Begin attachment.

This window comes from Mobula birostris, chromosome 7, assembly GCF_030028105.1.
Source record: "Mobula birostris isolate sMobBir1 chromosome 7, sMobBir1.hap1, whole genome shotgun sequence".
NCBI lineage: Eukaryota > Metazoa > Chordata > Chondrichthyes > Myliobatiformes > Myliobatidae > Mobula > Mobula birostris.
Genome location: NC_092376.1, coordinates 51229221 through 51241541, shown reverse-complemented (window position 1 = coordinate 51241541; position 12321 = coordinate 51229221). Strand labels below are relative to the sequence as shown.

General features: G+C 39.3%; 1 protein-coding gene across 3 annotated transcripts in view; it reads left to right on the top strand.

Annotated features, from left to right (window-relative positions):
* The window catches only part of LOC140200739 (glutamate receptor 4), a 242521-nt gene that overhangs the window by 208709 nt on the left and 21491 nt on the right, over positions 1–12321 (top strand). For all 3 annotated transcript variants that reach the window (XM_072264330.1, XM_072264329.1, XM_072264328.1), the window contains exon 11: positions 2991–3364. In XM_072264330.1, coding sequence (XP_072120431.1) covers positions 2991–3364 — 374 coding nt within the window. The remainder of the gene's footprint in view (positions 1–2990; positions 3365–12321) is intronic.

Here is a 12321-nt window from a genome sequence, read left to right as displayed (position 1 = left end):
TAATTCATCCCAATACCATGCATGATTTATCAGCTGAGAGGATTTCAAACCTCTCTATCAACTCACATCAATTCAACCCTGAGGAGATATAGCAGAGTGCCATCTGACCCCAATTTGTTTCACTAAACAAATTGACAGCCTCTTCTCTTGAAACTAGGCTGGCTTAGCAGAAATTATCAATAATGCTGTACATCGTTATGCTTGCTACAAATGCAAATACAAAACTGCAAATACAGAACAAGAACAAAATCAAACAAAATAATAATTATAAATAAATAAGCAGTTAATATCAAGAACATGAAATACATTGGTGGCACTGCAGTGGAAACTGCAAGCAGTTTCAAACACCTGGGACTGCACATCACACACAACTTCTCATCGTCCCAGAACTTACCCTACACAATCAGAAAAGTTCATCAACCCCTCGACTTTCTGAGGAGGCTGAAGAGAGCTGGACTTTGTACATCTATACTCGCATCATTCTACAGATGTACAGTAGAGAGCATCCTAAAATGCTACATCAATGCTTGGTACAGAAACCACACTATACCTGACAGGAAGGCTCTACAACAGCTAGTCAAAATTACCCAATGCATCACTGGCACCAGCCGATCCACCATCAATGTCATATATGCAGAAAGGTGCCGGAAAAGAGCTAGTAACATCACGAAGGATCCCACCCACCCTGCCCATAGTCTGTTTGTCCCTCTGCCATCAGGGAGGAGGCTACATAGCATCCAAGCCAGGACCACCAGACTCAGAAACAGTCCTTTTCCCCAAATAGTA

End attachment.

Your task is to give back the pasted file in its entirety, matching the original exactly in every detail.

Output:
This window comes from Mobula birostris, chromosome 7, assembly GCF_030028105.1.
Source record: "Mobula birostris isolate sMobBir1 chromosome 7, sMobBir1.hap1, whole genome shotgun sequence".
NCBI lineage: Eukaryota > Metazoa > Chordata > Chondrichthyes > Myliobatiformes > Myliobatidae > Mobula > Mobula birostris.
Genome location: NC_092376.1, coordinates 51229221 through 51241541, shown reverse-complemented (window position 1 = coordinate 51241541; position 12321 = coordinate 51229221). Strand labels below are relative to the sequence as shown.

General features: G+C 39.3%; 1 protein-coding gene across 3 annotated transcripts in view; it reads left to right on the top strand.

Annotated features, from left to right (window-relative positions):
* The window catches only part of LOC140200739 (glutamate receptor 4), a 242521-nt gene that overhangs the window by 208709 nt on the left and 21491 nt on the right, over positions 1–12321 (top strand). For all 3 annotated transcript variants that reach the window (XM_072264330.1, XM_072264329.1, XM_072264328.1), the window contains exon 11: positions 2991–3364. In XM_072264330.1, coding sequence (XP_072120431.1) covers positions 2991–3364 — 374 coding nt within the window. The remainder of the gene's footprint in view (positions 1–2990; positions 3365–12321) is intronic.

Here is a 12321-nt window from a genome sequence, read left to right as displayed (position 1 = left end):
TAATTCATCCCAATACCATGCATGATTTATCAGCTGAGAGGATTTCAAACCTCTCTATCAACTCACATCAATTCAACCCTGAGGAGATATAGCAGAGTGCCATCTGACCCCAATTTGTTTCACTAAACAAATTGACAGCCTCTTCTCTTGAAACTAGGCTGGCTTAGCAGAAATTATCAATAATGCTGTACATCGTTATGCTTGCTACAAATGCAAATACAAAACTGCAAATACAGAACAAGAACAAAATCAAACAAAATAATAATTATAAATAAATAAGCAGTTAATATCAAGAACATGAAATACATTGGTGGCACTGCAGTGGAAACTGCAAGCAGTTTCAAACACCTGGGACTGCACATCACACACAACTTCTCATCGTCCCAGAACTTACCCTACACAATCAGAAAAGTTCATCAACCCCTCGACTTTCTGAGGAGGCTGAAGAGAGCTGGACTTTGTACATCTATACTCGCATCATTCTACAGATGTACAGTAGAGAGCATCCTAAAATGCTACATCAATGCTTGGTACAGAAACCACACTATACCTGACAGGAAGGCTCTACAACAGCTAGTCAAAATTACCCAATGCATCACTGGCACCAGCCGATCCACCATCAATGTCATATATGCAGAAAGGTGCCGGAAAAGAGCTAGTAACATCACGAAGGATCCCACCCACCCTGCCCATAGTCTGTTTGTCCCTCTGCCATCAGGGAGGAGGCTACATAGCATCCAAGCCAGGACCACCAGACTCAGAAACAGTCCTTTTCCCCAAATAGTA